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These activity sheets have been created to match the small steps on the White Rose maths schemes of work, with questions that include varied fluency with reasoning with problem solving, and an additional sheet with extension activities.
Children are given a variety of pictorial examples to work with and questions to provoke deeper thinking to help them with the curriculum requirements of Year 1 Measurement to “Compare, describe and solve practical problems for: capacity and volume (for example, full/empty, more than, less than, quarter, half full, half).”
There are three separate worksheets for this, so click the links for introducing capacity, measuring capacity and comparing capacity.
Can children estimate, decant and measure their way to discovering the elusive formula for George’s Marvellous Medicine, asks Jonathan Lear?
That’s the subject of this KS1 lesson plan that lets them explore measurements of capacity using standard metric units.
Download it here.
On the BBC Skillswise page for measuring capacity you’ll find a brief introductory video on the topic, plus a collection of free printable factsheets and worksheets.
These cover everything from labels, instruments for measuring capacity and non-standard measures of capacity to a matching exercise, reading scales and choosing litres or millilitres.
Check this all out here.
Looking for something a bit different? Mike Askew has ideas for teaching this topic without all the usual tricks.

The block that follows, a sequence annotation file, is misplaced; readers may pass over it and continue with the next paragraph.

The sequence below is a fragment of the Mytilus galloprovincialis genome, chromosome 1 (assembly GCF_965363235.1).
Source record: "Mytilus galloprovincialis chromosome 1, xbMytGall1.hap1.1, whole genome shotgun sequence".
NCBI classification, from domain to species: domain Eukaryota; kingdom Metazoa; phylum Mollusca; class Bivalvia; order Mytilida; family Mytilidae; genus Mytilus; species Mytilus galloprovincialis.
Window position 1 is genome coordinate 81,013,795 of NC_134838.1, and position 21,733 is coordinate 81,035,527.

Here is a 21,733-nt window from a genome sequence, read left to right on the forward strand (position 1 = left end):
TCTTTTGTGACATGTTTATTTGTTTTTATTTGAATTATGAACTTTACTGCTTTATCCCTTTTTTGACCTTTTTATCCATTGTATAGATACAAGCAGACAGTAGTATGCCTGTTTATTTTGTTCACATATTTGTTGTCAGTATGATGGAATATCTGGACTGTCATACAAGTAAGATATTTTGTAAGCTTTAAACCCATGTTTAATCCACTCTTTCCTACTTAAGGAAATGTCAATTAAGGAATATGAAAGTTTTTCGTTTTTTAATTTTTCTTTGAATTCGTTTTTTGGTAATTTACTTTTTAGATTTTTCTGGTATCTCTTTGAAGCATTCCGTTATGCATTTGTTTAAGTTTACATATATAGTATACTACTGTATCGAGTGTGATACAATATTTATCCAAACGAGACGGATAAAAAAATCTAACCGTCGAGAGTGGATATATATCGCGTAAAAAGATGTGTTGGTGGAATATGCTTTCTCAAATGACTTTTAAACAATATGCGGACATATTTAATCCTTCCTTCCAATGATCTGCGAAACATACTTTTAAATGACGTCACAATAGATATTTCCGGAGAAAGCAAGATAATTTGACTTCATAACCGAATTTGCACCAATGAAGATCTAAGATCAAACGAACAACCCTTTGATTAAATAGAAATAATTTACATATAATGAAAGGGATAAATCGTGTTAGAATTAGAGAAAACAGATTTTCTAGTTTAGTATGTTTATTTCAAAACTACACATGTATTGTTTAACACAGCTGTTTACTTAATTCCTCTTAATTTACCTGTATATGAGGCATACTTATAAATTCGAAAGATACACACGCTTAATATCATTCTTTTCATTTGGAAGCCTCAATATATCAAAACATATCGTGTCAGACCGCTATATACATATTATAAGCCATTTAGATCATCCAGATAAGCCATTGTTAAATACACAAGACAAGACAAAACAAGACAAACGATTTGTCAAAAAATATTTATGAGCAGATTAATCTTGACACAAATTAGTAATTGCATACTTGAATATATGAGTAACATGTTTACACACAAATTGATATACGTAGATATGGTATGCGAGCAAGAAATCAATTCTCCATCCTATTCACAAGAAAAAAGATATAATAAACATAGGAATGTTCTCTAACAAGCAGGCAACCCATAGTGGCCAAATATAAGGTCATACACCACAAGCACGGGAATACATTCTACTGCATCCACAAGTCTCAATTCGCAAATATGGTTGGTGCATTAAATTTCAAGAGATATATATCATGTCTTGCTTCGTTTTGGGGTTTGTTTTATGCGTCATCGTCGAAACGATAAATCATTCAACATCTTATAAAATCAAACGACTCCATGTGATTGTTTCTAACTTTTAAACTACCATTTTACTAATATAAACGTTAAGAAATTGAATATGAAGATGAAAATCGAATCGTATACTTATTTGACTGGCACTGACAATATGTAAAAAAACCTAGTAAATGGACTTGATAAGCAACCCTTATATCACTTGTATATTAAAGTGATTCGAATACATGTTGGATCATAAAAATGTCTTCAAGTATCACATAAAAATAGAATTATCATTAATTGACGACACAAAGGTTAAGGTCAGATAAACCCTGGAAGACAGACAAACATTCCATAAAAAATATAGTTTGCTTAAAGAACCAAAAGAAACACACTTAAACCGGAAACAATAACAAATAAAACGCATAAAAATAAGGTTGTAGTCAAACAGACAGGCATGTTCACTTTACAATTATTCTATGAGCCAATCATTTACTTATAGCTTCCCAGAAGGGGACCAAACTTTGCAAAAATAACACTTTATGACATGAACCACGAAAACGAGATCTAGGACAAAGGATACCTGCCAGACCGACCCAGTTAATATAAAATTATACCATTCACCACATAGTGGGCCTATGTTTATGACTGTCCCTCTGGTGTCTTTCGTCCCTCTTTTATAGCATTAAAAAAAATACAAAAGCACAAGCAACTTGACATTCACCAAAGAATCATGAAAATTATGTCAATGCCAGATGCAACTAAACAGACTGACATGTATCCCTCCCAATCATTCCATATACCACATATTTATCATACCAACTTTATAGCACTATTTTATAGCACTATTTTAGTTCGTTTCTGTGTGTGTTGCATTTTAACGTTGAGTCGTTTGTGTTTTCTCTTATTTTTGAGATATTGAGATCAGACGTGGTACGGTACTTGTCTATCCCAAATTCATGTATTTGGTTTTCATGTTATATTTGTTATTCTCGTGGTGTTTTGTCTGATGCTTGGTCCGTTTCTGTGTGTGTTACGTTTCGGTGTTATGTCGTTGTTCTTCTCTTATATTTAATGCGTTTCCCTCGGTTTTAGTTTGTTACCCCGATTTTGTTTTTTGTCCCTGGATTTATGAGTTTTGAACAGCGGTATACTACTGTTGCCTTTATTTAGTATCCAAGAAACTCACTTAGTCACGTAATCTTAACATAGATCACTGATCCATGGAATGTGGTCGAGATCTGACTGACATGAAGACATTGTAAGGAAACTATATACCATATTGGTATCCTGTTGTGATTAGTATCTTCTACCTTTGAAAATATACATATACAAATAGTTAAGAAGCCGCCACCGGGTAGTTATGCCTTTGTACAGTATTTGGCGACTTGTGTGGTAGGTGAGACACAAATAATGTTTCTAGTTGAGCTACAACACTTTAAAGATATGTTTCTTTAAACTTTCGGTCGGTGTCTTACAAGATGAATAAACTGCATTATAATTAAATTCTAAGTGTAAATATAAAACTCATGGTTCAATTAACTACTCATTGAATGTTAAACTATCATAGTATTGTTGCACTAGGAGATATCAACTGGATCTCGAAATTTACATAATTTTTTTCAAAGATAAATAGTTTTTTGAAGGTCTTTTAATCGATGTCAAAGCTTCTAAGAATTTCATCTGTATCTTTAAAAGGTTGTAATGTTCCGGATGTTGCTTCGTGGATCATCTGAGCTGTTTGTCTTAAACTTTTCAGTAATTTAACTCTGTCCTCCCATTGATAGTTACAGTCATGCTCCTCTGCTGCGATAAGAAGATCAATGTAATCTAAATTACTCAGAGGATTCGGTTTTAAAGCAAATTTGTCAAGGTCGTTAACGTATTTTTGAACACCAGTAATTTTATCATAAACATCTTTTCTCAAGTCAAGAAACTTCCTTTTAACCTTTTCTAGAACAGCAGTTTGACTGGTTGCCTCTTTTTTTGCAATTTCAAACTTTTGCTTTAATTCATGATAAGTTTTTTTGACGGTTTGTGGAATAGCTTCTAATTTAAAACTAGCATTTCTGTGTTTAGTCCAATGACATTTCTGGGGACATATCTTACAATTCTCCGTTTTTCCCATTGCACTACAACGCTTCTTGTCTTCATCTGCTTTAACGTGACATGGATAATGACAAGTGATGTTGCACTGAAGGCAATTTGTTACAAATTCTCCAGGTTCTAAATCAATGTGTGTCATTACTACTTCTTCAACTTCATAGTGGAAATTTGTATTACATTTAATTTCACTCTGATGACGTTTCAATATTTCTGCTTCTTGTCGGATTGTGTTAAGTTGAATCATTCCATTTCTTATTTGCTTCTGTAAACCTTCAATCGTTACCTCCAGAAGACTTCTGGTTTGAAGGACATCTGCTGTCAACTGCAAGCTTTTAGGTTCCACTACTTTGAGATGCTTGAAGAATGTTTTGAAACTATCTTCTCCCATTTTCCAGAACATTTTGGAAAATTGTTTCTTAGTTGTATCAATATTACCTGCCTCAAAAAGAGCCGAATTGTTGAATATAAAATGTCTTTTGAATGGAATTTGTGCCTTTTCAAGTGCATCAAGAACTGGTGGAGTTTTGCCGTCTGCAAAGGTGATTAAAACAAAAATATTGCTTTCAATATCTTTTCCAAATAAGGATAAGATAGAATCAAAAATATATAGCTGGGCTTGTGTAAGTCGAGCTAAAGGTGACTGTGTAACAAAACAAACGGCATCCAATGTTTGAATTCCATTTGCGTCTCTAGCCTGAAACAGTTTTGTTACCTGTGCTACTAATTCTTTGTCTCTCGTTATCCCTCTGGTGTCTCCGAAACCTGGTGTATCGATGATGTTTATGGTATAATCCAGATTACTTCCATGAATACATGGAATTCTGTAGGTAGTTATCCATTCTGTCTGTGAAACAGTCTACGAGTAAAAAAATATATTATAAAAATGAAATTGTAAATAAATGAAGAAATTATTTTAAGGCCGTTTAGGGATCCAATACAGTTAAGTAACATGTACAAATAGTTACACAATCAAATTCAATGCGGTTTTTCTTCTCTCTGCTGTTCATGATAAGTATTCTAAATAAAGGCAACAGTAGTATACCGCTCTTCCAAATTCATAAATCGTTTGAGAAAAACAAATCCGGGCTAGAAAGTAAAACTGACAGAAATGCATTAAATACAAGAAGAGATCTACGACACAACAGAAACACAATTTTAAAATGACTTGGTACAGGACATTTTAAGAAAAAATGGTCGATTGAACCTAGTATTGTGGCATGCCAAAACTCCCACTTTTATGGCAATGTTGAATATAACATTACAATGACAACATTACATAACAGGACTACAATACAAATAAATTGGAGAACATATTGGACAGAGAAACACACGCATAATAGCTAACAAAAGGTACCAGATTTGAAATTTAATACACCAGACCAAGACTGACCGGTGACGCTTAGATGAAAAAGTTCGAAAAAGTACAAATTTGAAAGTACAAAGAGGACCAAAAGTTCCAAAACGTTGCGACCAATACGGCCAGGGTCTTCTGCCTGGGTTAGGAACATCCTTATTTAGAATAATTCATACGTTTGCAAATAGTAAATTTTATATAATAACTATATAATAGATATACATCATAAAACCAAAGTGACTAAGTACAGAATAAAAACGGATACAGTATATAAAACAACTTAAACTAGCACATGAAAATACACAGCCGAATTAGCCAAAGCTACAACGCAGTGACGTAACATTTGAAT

Check them out here.
These volume worksheets provide extra challenge for Year 5 children, with a variety of volume problems spread across three sections, enabling you to use the whole sheet during a lesson or to select specific problems for different teaching sessions.
Plus, a separate answer sheet for all sections is included.
Get this resource here.
This three-page, 12-question worksheet for upper KS2 is a quick and easy way to check pupils’ knowledge on the topic.
Get the worksheet here and the answer sheet here.
What happens when you pour the water from one of these glasses into the other? Obvious right? Or is it? Watch the video from Nrich and explore with your class what you’ve seen.
This one is called Pouring Problem, but there are loads more volume and capacity problems to try. Here are a few of our favourites:
Or check out the full selection here.
Everything you need for every subject across Key Stages 1 and 2.